Everyone wins with healthy ‘fourth bottom line’
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There is a direct financial correlation between employee wellness and business financial success, writes Brett Tromp.
Johannesburg - At a meeting between the ministers of health from Southern African Development Community (SADC) and the private sector quite a revolution took place.
The ministers approved in principle a new concept known as the Fourth Bottom Line reporting.
On Monday in Joburg several ministers and business leaders will start an international dialogue about consultations to introduce this concept to all SADC countries.
Businesses are often expected to report on environmental, human resource and financial issues in what is called triple bottom line.
But have you thought about the issue of health as being the centre of the very success of a company?
According to the outlook of the World Economic Forum (WEF) on the global agenda, 10 top trends will face the world over the next year.
They are: deepening income inequality, persistent jobless growth, lack of leadership, rising geostrategic competition, weakening of representative democracy, a rising population in the developing world, increasing occurrence of severe weather events, intensifying nationalism, increasing water stress, and the growing importance of health in the economy.
The major challenge to be addressed arises from the substantial increase in the incidence of non-communicable diseases due to unhealthy lifestyles.
What are the drivers of this epidemic of lifestyle diseases that are resulting in so many deaths? There are two key areas of concern: poor lifestyle behaviours and chronic conditions.
In terms of lifestyle behaviours, key contributors to early mortality are physical inactivity (a lack of regular exercise), poor nutrition, smoking and alcohol.
The four chronic conditions that are responsible for driving this epidemic of lifestyle diseases include diabetes (a major problem in South Africa), heart and lung diseases, and cancer.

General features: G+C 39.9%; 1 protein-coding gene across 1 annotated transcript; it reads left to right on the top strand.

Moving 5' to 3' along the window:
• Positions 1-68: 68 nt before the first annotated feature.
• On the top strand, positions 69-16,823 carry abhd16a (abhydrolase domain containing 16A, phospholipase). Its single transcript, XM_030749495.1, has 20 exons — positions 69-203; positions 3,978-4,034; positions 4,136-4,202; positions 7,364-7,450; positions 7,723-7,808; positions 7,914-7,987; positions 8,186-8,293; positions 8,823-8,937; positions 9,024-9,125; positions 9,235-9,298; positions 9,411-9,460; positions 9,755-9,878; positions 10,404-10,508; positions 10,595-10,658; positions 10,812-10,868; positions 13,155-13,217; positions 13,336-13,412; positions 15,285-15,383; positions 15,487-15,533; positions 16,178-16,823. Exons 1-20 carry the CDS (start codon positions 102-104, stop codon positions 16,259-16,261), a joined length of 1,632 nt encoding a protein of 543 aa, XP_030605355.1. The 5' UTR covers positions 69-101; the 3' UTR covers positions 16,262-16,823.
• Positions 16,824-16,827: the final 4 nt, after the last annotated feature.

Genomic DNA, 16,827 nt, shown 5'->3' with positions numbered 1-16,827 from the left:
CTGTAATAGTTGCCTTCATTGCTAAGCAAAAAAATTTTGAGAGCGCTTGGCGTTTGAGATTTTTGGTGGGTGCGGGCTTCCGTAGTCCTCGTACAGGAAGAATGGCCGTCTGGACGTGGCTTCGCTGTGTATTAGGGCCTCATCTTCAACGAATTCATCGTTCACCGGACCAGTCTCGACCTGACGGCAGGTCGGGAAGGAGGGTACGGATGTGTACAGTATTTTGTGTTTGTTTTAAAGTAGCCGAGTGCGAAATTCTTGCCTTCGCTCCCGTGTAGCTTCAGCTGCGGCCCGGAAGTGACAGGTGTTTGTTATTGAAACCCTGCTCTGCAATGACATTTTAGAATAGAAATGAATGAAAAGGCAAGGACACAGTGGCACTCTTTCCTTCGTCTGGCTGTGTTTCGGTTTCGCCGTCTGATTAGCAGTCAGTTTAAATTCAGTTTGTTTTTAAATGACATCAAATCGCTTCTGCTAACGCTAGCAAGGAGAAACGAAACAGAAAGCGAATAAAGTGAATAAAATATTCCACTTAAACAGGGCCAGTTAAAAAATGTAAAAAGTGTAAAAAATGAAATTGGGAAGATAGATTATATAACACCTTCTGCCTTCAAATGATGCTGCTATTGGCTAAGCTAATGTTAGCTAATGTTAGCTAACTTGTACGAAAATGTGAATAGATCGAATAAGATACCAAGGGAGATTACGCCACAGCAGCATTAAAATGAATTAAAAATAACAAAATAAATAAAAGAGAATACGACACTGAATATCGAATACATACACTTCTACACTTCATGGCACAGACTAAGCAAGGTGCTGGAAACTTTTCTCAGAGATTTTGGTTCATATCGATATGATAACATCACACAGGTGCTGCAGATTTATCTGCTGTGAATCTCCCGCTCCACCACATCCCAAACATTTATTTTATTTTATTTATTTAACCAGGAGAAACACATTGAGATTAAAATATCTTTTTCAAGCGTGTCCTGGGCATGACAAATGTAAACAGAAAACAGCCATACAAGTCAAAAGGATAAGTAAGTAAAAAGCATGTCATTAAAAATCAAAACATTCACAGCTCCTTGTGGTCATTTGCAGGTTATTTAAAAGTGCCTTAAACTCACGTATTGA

Together, these poor lifestyle behaviours and chronic conditions account for an astonishing 60 percent of all deaths worldwide.
Something has to be done to change this situation, and fast.
The problems associated with lifestyle diseases have a huge effect in the workplace, dragging down productivity, affecting real and lasting employee engagement, and restricting the development of a positive and proactive employee culture.
There is no doubt that the risks of lifestyle diseases play a key role in employee health and wellness and that this affects the ability of the company or organisation to perform to full capacity.
The effects are felt at a tangible level in higher incidences of employee illness and absenteeism, reduced employee morale, and significantly reduced levels of employee engagement and productivity in the form of “presenteeism”.
It is not the company alone that experiences the negative effects, it is the employees themselves in having less money to spend, due to their increased out-of-pocket medical expenditure. There should be real motivation on both sides to change things for the better.
In the past 20 years, there has been a significant rise in the prevalence of non-communicable diseases relative to infectious diseases.
In SADC countries, infectious diseases such as HIV/Aids, tuberculosis and malaria are the major focus, and undoubtedly take a huge toll in lives and in reducing the effectiveness of any workforce.
However, the incidence of noncommunicable diseases is growing at an alarming rate in developing countries .
The World Bank reports that 50 percent of the differences between the economic growth rates of developing and developed countries stems from poor health and low life expectancy.
Ultimately, the healthier the citizens of a country, the more effective the workforce, and the better the health of their children, the workforce of the future.